Iraq said it supported efforts to restore Syria's membership of the Arab League, 10 years after it was expelled for a crackdown on protesters that escalated into a civil war.
Iraqi Prime Minister Mustafa Al Kadhimi received Arab League Secretary General Ahmed Aboul Gheit on Saturday on a visit to Baghdad.
They discussed Syria and other regional issues such as the war in Yemen and Lebanon's economic crisis.
The prime minister's office said Iraq “supports initiatives to end the conflict in Yemen and for Lebanon to overcome its difficult circumstances, as well as Syria's return to the Arab League".
"Iraq stands by the means of internal dialogue to resolve the war," it said.
Iraq is one of several countries in the region that did not cut ties with Syrian President Bashar Al Assad's government after 2011.
Syria was expelled from the Arab League that year.
At the time, Lebanon and Yemen voted against the league's decision and Iraq abstained.
A decade after the start of the war, little hope is held out for Syria's peace process. Talks brokered by the UN, Russia and Turkey have yielded little tangible benefit.
But several Arab states have now backed calls to re-admit Syria to the league as a means for opening up a regional track to the peace process.
However, critics said that would be seen as a political boost for Mr Al Assad's isolated regime.
Mr Al Kadhimi said that an effective presence of the Arab League was important for the region, stressing that Iraq is looking forward to the convening of the next Arab summit.
"The Arab League has an important role to play in promoting constructive rapprochement, overcoming differences, and consolidating efforts between active regional states that are historically linked," he said.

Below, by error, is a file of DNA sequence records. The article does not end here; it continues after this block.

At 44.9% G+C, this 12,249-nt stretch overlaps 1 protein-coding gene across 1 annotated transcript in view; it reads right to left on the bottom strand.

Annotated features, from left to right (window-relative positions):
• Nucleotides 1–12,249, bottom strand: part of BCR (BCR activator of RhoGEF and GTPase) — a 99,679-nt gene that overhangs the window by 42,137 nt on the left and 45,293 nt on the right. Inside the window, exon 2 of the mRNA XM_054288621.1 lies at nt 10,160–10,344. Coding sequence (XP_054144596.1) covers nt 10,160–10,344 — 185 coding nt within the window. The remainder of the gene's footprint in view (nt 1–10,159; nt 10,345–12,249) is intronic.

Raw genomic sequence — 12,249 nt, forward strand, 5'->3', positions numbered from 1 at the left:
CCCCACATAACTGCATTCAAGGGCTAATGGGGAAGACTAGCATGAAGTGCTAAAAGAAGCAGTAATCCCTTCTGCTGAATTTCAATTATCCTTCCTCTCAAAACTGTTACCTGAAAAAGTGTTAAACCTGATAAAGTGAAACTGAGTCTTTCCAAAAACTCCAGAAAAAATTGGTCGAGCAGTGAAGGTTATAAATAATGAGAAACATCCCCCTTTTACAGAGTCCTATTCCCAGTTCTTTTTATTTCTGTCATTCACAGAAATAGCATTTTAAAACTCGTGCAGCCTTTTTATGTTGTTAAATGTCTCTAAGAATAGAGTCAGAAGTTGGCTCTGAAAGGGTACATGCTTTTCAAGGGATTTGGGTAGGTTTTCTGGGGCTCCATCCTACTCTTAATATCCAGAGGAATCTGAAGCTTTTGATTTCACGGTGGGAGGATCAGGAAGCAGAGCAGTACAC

Founded in 1945, the Arab League has been criticised for ineffectiveness during regional disputes and crises.
"The Arab League is passing through a critical stage due to the lack of funding and the difficult conditions that some Arab countries are going through," Mr Aboul Gheit said.
He affirmed the league's support for Iraq and praised the government's recent initiatives to engage with the region.
In the past two weeks, the Iraqi prime minister has led a high-level delegation to Saudi Arabia and the UAE.
Mr Al Kadhimi is leading a campaign to increase trade and economic co-operation with neighbours in an effort to revive the Iraqi economy.
Saudi Arabia and the UAE both announced a $3 billion investment each in a joint fund with Iraq to boost the private sector.
Mr Aboul Gheit also met Iraqi Foreign Minister Fuad Hussein, who stressed that Syria's "instability impacts Iraq's security".
"The unstable situation in Syria is affecting us," Mr Hussain said during a press conference with Mr Aboul Gheit.
In recent weeks, Sheikh Abdullah bin Zayed, UAE Minister of Foreign Affairs and International Co-operation, called for Syria to be readmitted to the league to ensure a regional effort in mediating an end to the civil war.
The UAE reopened its embassy in Damascus in 2018 in a sign of thawing relations between the Syrian government and the Arab world after years of diplomatic isolation.